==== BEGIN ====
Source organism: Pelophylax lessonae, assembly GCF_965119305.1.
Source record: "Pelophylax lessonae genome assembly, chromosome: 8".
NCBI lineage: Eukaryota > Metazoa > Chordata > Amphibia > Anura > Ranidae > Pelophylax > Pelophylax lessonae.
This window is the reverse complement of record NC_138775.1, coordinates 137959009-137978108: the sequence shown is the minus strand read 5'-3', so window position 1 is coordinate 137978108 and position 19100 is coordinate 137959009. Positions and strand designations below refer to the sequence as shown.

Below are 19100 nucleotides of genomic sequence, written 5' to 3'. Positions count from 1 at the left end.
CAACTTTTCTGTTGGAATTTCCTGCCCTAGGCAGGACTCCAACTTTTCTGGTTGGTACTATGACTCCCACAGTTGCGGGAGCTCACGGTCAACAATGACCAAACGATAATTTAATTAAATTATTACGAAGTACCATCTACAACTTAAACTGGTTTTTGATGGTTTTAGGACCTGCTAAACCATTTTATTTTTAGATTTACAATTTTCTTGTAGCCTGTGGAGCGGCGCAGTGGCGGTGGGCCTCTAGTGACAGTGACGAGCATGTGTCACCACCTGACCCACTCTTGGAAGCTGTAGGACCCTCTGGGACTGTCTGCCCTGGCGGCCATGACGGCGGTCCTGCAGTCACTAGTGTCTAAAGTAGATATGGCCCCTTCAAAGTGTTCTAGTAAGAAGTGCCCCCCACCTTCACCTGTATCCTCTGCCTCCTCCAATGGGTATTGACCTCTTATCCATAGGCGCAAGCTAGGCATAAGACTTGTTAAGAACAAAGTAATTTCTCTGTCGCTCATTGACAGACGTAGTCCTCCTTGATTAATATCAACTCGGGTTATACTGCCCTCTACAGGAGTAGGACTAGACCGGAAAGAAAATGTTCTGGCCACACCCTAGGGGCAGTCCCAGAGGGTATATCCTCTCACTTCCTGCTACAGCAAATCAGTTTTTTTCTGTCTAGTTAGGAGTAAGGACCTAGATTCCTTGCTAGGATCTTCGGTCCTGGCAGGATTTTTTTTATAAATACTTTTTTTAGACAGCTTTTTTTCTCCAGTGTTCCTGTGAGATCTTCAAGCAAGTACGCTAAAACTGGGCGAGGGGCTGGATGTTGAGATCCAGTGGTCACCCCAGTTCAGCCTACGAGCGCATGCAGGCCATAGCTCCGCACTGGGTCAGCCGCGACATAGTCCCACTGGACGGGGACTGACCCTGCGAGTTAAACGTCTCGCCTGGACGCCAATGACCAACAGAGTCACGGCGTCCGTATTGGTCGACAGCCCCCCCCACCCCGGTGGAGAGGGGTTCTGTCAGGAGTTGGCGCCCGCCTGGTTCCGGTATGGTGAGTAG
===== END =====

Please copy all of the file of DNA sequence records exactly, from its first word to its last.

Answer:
Source organism: Pelophylax lessonae, assembly GCF_965119305.1.
Source record: "Pelophylax lessonae genome assembly, chromosome: 8".
NCBI lineage: Eukaryota > Metazoa > Chordata > Amphibia > Anura > Ranidae > Pelophylax > Pelophylax lessonae.
This window is the reverse complement of record NC_138775.1, coordinates 137959009-137978108: the sequence shown is the minus strand read 5'-3', so window position 1 is coordinate 137978108 and position 19100 is coordinate 137959009. Positions and strand designations below refer to the sequence as shown.

Below are 19100 nucleotides of genomic sequence, written 5' to 3'. Positions count from 1 at the left end.
CAACTTTTCTGTTGGAATTTCCTGCCCTAGGCAGGACTCCAACTTTTCTGGTTGGTACTATGACTCCCACAGTTGCGGGAGCTCACGGTCAACAATGACCAAACGATAATTTAATTAAATTATTACGAAGTACCATCTACAACTTAAACTGGTTTTTGATGGTTTTAGGACCTGCTAAACCATTTTATTTTTAGATTTACAATTTTCTTGTAGCCTGTGGAGCGGCGCAGTGGCGGTGGGCCTCTAGTGACAGTGACGAGCATGTGTCACCACCTGACCCACTCTTGGAAGCTGTAGGACCCTCTGGGACTGTCTGCCCTGGCGGCCATGACGGCGGTCCTGCAGTCACTAGTGTCTAAAGTAGATATGGCCCCTTCAAAGTGTTCTAGTAAGAAGTGCCCCCCACCTTCACCTGTATCCTCTGCCTCCTCCAATGGGTATTGACCTCTTATCCATAGGCGCAAGCTAGGCATAAGACTTGTTAAGAACAAAGTAATTTCTCTGTCGCTCATTGACAGACGTAGTCCTCCTTGATTAATATCAACTCGGGTTATACTGCCCTCTACAGGAGTAGGACTAGACCGGAAAGAAAATGTTCTGGCCACACCCTAGGGGCAGTCCCAGAGGGTATATCCTCTCACTTCCTGCTACAGCAAATCAGTTTTTTTCTGTCTAGTTAGGAGTAAGGACCTAGATTCCTTGCTAGGATCTTCGGTCCTGGCAGGATTTTTTTTATAAATACTTTTTTTAGACAGCTTTTTTTCTCCAGTGTTCCTGTGAGATCTTCAAGCAAGTACGCTAAAACTGGGCGAGGGGCTGGATGTTGAGATCCAGTGGTCACCCCAGTTCAGCCTACGAGCGCATGCAGGCCATAGCTCCGCACTGGGTCAGCCGCGACATAGTCCCACTGGACGGGGACTGACCCTGCGAGTTAAACGTCTCGCCTGGACGCCAATGACCAACAGAGTCACGGCGTCCGTATTGGTCGACAGCCCCCCCCACCCCGGTGGAGAGGGGTTCTGTCAGGAGTTGGCGCCCGCCTGGTTCCGGTATGGTGAGTAG